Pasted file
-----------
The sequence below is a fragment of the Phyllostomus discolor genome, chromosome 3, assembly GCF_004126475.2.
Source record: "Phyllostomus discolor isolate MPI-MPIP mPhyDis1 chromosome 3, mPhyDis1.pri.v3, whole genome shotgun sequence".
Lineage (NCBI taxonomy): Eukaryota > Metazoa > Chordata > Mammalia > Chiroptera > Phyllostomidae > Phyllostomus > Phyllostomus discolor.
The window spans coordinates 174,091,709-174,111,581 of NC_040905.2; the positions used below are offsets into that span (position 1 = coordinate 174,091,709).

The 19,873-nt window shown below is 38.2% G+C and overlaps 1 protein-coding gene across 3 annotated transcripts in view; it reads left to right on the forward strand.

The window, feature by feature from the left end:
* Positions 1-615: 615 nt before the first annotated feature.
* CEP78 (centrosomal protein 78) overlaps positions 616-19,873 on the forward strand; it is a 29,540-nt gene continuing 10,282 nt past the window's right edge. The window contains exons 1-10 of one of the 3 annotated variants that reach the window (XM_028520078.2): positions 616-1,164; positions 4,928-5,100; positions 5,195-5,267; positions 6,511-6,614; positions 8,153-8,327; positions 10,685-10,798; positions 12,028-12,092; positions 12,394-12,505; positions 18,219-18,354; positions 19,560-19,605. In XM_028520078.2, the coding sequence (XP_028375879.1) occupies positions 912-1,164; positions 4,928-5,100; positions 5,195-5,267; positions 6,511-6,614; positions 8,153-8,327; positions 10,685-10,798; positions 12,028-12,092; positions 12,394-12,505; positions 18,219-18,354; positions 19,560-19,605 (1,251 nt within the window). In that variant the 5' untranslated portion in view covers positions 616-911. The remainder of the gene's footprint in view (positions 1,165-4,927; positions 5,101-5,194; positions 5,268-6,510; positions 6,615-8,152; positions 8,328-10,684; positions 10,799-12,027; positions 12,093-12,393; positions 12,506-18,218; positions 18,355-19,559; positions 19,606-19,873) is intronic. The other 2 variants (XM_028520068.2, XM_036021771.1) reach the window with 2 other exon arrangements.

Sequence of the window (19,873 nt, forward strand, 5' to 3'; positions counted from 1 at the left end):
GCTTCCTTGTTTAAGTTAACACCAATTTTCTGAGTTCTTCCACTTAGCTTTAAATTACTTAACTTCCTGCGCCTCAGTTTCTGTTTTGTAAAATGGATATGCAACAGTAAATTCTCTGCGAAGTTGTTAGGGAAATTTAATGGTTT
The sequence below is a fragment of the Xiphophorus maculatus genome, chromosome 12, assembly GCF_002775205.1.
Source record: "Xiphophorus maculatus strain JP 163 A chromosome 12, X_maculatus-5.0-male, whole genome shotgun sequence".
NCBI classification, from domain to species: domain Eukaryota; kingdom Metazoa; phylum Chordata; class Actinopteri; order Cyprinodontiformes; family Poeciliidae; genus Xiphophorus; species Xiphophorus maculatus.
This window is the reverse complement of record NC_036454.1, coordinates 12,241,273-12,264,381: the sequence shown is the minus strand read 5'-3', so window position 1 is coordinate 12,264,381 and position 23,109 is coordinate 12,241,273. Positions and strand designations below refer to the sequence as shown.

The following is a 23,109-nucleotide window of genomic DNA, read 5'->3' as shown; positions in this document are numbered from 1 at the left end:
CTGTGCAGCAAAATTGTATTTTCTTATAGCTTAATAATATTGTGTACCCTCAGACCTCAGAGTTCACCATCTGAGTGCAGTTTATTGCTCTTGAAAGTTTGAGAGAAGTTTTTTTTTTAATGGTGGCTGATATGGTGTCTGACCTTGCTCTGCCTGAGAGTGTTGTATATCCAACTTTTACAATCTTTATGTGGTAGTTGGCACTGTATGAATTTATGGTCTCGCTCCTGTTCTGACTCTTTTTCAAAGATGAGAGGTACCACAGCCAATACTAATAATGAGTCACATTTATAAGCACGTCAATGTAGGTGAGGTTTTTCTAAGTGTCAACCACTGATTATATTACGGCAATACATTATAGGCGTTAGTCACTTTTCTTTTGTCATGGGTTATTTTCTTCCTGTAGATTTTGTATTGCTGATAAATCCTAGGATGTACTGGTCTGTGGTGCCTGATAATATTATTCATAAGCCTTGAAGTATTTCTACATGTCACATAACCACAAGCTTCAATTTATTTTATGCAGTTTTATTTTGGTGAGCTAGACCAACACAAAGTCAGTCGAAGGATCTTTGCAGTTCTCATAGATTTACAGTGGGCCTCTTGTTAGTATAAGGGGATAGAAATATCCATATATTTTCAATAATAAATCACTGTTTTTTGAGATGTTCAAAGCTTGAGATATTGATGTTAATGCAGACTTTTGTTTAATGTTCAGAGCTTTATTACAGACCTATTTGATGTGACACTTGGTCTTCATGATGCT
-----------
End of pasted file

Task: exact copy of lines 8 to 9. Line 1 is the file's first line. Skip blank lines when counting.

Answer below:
* CEP78 (centrosomal protein 78) overlaps positions 616-19,873 on the forward strand; it is a 29,540-nt gene continuing 10,282 nt past the window's right edge. The window contains exons 1-10 of one of the 3 annotated variants that reach the window (XM_028520078.2): positions 616-1,164; positions 4,928-5,100; positions 5,195-5,267; positions 6,511-6,614; positions 8,153-8,327; positions 10,685-10,798; positions 12,028-12,092; positions 12,394-12,505; positions 18,219-18,354; positions 19,560-19,605. In XM_028520078.2, the coding sequence (XP_028375879.1) occupies positions 912-1,164; positions 4,928-5,100; positions 5,195-5,267; positions 6,511-6,614; positions 8,153-8,327; positions 10,685-10,798; positions 12,028-12,092; positions 12,394-12,505; positions 18,219-18,354; positions 19,560-19,605 (1,251 nt within the window). In that variant the 5' untranslated portion in view covers positions 616-911. The remainder of the gene's footprint in view (positions 1,165-4,927; positions 5,101-5,194; positions 5,268-6,510; positions 6,615-8,152; positions 8,328-10,684; positions 10,799-12,027; positions 12,093-12,393; positions 12,506-18,218; positions 18,355-19,559; positions 19,606-19,873) is intronic. The other 2 variants (XM_028520068.2, XM_036021771.1) reach the window with 2 other exon arrangements.

Sequence of the window (19,873 nt, forward strand, 5' to 3'; positions counted from 1 at the left end):